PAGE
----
When I say “fucked up,” I mostly mean filtered through noxious yet normalized understandings of race, class, gender, and sexuality. The OJ documentary, Made in America, does a superlative job of breaking down exactly what those understandings were in the ‘80s and ‘90s, both leading up to and during OJ’s trial. And although I’ve only seen the first two episodes of Lorena, it’s already doing that work in terms of gender, sex, and race.

At root of the treatment of Lewinsky, Harding, Hill, and Bobbitt is good old fashioned misogyny, inflected with complicated mixes of racism, exoticism, puritanism, and classism. But that’s also the history of treatment for basically anyone in America. What distinguishes their treatment is its intersection with postfeminism: the idea that began to take hold in the late ‘80s, enduring through the mid ‘00s, that we, as a society, were “beyond” the need for feminism. Feminism had done its work, in other words — Women could have credit cards! There was Cosmopolitan! Women were in the workplace! — and was no longer necessary. In place of feminism, there was “girl power” (think Spice Girls) and “commodity feminism,” e.g. the idea that one’s ability to buy things was tantamount to liberation (see: Pretty Woman).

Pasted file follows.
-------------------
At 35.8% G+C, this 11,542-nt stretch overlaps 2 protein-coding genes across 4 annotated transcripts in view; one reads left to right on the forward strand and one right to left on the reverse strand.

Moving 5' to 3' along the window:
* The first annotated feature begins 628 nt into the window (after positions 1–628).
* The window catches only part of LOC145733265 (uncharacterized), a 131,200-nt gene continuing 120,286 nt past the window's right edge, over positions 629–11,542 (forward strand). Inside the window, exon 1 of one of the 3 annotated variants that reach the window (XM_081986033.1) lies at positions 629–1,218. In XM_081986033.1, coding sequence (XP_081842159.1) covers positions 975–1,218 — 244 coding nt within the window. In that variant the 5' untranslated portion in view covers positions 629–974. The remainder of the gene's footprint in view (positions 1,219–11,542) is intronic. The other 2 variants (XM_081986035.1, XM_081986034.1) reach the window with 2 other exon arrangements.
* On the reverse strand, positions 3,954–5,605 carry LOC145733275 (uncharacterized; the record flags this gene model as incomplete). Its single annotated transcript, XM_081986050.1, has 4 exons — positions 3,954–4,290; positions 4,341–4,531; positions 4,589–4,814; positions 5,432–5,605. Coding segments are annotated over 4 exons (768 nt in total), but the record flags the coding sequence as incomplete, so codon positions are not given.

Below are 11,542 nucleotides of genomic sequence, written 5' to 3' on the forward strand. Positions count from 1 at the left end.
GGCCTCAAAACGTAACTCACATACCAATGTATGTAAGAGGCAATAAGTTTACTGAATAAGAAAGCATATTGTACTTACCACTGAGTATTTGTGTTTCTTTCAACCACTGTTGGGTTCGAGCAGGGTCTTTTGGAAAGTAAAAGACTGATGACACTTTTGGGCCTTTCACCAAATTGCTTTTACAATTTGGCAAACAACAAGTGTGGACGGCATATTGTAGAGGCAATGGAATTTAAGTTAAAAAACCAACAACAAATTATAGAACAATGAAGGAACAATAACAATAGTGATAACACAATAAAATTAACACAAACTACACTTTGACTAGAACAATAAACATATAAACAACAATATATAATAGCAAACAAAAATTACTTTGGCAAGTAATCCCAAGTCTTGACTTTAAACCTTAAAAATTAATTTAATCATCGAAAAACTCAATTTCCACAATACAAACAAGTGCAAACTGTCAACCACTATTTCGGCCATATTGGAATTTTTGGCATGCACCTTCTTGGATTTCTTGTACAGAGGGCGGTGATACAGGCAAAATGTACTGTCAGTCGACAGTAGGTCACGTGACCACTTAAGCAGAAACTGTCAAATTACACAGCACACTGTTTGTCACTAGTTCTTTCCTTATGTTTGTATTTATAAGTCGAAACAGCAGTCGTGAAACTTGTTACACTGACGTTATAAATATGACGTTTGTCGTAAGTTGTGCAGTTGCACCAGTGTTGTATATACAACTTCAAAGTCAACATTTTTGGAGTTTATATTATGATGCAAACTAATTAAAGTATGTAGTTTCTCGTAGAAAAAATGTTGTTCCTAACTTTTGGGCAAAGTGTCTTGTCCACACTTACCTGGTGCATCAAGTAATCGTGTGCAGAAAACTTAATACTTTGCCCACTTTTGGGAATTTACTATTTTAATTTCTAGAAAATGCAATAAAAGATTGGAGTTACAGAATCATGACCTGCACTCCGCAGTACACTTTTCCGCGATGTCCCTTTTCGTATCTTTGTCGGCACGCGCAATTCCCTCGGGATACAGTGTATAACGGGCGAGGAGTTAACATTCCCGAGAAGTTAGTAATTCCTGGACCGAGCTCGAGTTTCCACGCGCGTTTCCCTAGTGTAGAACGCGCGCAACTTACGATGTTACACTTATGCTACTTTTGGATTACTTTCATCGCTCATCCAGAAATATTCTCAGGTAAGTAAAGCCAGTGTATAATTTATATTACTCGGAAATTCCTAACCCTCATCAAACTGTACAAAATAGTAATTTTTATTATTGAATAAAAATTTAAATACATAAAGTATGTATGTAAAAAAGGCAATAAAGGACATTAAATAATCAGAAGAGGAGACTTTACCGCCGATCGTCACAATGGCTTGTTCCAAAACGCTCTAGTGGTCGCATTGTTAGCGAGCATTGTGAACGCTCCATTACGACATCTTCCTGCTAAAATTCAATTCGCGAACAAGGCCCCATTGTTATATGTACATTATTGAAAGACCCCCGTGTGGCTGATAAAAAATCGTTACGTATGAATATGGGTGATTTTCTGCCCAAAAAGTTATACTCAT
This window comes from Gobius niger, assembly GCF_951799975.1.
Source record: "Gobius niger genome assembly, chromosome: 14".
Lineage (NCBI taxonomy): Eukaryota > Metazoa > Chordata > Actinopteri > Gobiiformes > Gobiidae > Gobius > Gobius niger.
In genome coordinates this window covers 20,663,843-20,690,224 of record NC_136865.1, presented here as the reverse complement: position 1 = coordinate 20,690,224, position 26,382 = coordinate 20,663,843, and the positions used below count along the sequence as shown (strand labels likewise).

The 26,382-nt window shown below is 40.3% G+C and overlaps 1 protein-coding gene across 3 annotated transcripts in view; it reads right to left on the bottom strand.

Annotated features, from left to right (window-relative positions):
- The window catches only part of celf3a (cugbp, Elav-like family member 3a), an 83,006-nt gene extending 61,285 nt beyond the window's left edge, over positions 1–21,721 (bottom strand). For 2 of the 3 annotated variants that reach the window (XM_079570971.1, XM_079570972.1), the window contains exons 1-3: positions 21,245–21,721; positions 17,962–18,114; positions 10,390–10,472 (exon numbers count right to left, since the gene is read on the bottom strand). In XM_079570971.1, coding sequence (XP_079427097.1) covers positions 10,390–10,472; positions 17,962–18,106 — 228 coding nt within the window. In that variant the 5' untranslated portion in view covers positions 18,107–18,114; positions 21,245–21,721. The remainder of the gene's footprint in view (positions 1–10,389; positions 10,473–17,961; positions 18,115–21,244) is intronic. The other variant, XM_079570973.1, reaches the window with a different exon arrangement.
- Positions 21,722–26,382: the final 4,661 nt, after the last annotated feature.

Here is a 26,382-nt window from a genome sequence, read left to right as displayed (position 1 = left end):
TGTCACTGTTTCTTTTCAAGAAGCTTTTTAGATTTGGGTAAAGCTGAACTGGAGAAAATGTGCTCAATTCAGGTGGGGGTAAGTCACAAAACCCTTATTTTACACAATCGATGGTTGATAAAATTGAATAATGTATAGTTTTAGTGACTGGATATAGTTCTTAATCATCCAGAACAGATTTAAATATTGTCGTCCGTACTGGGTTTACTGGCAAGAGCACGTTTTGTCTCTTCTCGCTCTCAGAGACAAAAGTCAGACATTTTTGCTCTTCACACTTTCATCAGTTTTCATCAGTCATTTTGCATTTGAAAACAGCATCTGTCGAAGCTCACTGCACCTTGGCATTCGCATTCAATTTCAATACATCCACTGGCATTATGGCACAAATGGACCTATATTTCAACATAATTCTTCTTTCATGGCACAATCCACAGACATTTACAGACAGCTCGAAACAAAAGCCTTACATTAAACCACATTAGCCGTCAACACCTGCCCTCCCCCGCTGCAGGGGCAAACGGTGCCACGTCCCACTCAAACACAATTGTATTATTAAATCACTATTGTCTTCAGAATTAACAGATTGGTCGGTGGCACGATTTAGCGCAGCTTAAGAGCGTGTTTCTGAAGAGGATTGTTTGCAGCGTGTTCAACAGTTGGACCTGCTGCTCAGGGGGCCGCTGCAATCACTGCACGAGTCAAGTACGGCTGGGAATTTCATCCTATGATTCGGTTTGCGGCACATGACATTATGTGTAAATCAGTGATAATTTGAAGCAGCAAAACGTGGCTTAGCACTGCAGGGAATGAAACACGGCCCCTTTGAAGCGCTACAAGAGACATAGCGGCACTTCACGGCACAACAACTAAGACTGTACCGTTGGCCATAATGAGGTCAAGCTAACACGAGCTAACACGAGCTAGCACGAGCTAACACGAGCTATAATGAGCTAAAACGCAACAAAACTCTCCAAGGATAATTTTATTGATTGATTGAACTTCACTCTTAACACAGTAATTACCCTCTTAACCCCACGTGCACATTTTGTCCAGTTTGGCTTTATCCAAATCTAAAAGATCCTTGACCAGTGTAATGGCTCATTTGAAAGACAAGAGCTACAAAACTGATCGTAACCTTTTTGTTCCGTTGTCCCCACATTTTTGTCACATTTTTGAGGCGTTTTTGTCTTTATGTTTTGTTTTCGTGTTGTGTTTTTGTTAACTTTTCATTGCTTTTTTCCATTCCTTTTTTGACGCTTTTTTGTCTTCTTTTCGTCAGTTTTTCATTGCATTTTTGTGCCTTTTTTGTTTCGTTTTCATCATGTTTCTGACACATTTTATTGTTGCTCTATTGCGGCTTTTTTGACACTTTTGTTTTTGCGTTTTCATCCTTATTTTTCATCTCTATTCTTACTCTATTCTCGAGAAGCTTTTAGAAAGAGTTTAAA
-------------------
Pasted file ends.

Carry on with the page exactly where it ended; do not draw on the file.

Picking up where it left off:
As this ideology took hold, it wasn’t as if actual feminists disappeared altogether. Indeed, the very idea that feminism had achieved its goals effectively erases the actual goals of third-wave feminism, which had started working (and continued to work through the ‘90s, and continues to work today) towards equality that didn’t simply focus on the needs of middle-class, straight, cis-gendered white women. At the time, feminists rallied around Anita Hill. But feminists, at least the prominent ones associated with NOW, also failed to decry Bill Clinton. (If you wonder why America lacks a detectable left, check out the list of erstwhile progressives who, at some point during Mr. Clinton's first term, dined at the White House,” Barbara Ehrenreich wrote in a 1997 Times editorial. “To regain their moral consistency, feminists and progressives will have to end their co-dependence on Mr. Clinton.”)